Four months after ethnic riots erupted in the Xinjiang region of China, Reporters Without Borders has found that the majority of websites operated by or geared toward the Uighur community are still being blocked.
The majority of people in the region still cannot access more than 85 percent of local webpages, nor can they send SMS messages or in some cases, even make phone calls. The Chinese government's official reasoning for the censorship is to stop "terrorists", which they say utilized these methods to initiate the riots in the first place.
“The official reason given for this blackout, that ‘terrorists used the Internet and SMS messaging,’ is unacceptable.," says Reporters Without Borders. "Do the Pakistani or Afghan authorities suspend the Internet because terrorists sent email messages? No. The Chinese government seems more interested in preventing Xinjiang’s inhabitants from circulating information about the real situation in the province, especially about the crackdown after the July riots.”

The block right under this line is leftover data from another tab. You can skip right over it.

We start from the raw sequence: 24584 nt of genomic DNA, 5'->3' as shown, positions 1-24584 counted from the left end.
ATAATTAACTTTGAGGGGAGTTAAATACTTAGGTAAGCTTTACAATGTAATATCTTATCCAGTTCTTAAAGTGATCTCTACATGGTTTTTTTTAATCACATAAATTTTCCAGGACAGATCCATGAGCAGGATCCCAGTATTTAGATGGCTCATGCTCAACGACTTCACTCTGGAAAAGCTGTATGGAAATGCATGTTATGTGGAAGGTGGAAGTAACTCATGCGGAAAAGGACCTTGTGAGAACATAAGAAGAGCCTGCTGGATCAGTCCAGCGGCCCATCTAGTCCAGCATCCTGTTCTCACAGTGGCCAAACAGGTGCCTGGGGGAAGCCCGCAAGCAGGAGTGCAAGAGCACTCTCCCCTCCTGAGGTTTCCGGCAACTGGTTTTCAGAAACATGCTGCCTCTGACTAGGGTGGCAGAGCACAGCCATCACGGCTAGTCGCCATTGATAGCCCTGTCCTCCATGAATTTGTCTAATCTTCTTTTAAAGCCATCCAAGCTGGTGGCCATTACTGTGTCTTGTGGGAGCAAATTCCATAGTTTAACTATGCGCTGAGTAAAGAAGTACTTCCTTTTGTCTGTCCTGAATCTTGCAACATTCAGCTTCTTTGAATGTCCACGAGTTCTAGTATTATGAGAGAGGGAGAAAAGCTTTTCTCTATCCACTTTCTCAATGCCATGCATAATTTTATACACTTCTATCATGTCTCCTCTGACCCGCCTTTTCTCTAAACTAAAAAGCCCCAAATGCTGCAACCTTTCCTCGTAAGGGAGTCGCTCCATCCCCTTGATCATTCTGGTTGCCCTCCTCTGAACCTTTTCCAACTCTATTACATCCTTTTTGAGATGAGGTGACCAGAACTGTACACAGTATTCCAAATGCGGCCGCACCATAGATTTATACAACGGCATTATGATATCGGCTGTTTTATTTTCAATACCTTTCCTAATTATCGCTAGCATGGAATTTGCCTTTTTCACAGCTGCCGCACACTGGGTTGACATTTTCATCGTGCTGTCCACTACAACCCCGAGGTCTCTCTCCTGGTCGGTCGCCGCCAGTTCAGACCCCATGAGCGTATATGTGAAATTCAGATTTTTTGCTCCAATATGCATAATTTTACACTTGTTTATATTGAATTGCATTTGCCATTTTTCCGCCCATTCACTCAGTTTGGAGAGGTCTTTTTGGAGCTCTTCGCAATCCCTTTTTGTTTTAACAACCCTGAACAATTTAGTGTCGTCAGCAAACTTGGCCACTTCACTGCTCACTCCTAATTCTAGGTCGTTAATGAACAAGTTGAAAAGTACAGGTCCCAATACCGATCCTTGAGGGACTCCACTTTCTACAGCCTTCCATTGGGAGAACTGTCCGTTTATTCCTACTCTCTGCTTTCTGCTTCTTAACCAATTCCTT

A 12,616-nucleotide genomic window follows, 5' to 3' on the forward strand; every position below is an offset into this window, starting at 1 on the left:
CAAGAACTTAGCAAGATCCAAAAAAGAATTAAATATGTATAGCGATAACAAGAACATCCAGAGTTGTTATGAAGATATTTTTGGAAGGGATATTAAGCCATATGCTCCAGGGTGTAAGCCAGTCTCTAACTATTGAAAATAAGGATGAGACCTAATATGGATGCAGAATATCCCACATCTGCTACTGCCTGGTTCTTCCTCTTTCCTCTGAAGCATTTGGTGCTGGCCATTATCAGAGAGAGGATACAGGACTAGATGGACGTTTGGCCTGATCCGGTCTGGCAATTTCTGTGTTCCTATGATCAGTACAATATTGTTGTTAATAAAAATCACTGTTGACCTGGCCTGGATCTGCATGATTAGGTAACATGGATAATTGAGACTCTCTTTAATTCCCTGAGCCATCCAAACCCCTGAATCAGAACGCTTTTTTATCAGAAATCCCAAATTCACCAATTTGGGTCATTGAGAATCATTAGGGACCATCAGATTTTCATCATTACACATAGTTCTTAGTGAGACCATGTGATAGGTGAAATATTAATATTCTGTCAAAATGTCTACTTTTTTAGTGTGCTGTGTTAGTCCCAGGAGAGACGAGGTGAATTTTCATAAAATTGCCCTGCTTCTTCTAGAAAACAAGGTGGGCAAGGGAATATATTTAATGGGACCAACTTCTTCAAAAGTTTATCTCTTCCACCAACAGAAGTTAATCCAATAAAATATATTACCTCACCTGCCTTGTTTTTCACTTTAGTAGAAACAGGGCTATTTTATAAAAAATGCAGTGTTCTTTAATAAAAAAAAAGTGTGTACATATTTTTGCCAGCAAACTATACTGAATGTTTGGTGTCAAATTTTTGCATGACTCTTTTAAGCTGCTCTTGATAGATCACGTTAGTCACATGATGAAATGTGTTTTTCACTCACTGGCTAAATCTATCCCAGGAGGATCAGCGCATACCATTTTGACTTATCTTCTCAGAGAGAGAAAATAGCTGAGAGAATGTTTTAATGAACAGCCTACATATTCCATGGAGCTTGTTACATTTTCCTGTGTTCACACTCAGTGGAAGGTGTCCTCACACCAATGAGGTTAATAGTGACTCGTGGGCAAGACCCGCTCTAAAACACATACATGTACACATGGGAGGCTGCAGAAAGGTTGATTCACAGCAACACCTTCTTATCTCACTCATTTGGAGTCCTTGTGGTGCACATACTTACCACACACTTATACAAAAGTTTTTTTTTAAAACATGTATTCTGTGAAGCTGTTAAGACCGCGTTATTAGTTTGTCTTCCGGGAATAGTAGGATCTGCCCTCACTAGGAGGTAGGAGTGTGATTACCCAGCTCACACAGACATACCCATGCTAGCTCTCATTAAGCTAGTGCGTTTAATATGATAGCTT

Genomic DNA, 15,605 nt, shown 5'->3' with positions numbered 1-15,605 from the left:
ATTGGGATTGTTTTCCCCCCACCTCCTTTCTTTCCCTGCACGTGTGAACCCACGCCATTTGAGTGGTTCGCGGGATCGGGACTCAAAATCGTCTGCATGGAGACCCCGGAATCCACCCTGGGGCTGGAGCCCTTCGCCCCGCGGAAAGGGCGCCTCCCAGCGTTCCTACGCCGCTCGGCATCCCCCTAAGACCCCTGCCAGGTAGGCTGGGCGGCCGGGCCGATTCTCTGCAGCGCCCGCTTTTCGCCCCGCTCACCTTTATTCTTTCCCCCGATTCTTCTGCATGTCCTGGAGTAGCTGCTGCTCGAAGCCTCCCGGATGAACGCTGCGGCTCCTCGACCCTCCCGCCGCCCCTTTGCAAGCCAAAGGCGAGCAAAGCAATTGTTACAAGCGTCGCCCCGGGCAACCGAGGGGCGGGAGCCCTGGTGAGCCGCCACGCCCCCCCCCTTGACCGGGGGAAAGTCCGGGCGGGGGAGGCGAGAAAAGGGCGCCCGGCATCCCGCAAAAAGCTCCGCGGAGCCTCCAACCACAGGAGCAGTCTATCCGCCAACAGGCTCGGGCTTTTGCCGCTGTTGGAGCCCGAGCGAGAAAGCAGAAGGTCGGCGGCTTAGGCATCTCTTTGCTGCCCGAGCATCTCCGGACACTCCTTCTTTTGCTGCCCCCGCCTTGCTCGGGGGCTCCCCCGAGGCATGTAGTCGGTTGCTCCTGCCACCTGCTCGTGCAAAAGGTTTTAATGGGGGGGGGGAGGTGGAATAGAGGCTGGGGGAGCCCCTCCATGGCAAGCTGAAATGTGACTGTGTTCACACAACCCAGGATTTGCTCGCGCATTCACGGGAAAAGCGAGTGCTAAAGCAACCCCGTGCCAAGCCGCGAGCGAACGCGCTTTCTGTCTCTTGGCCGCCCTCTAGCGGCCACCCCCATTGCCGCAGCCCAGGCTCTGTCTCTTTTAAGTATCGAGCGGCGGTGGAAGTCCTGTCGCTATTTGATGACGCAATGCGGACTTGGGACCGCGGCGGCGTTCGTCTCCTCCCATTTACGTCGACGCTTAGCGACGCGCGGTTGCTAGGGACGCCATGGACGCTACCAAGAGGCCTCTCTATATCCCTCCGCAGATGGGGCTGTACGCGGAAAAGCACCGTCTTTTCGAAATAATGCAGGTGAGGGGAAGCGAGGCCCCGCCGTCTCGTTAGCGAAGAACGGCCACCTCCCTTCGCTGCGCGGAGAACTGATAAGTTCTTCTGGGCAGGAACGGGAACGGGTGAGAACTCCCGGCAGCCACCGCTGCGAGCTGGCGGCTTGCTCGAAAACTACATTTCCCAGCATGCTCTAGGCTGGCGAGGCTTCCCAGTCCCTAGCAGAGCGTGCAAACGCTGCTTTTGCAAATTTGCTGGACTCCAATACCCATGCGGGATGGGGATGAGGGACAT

On top of the blatant censorship, many of the hundreds of people that were rounded up after the riots have yet to be charged or released.
Hailaite Niyazi, a Uighur journalist, was taken from his home a month ago today. His family was told that he was suspected of endangering national security, but they suspect the arrest is due to the interviews Niyazi gave to foreign reporters during the days following the riots.
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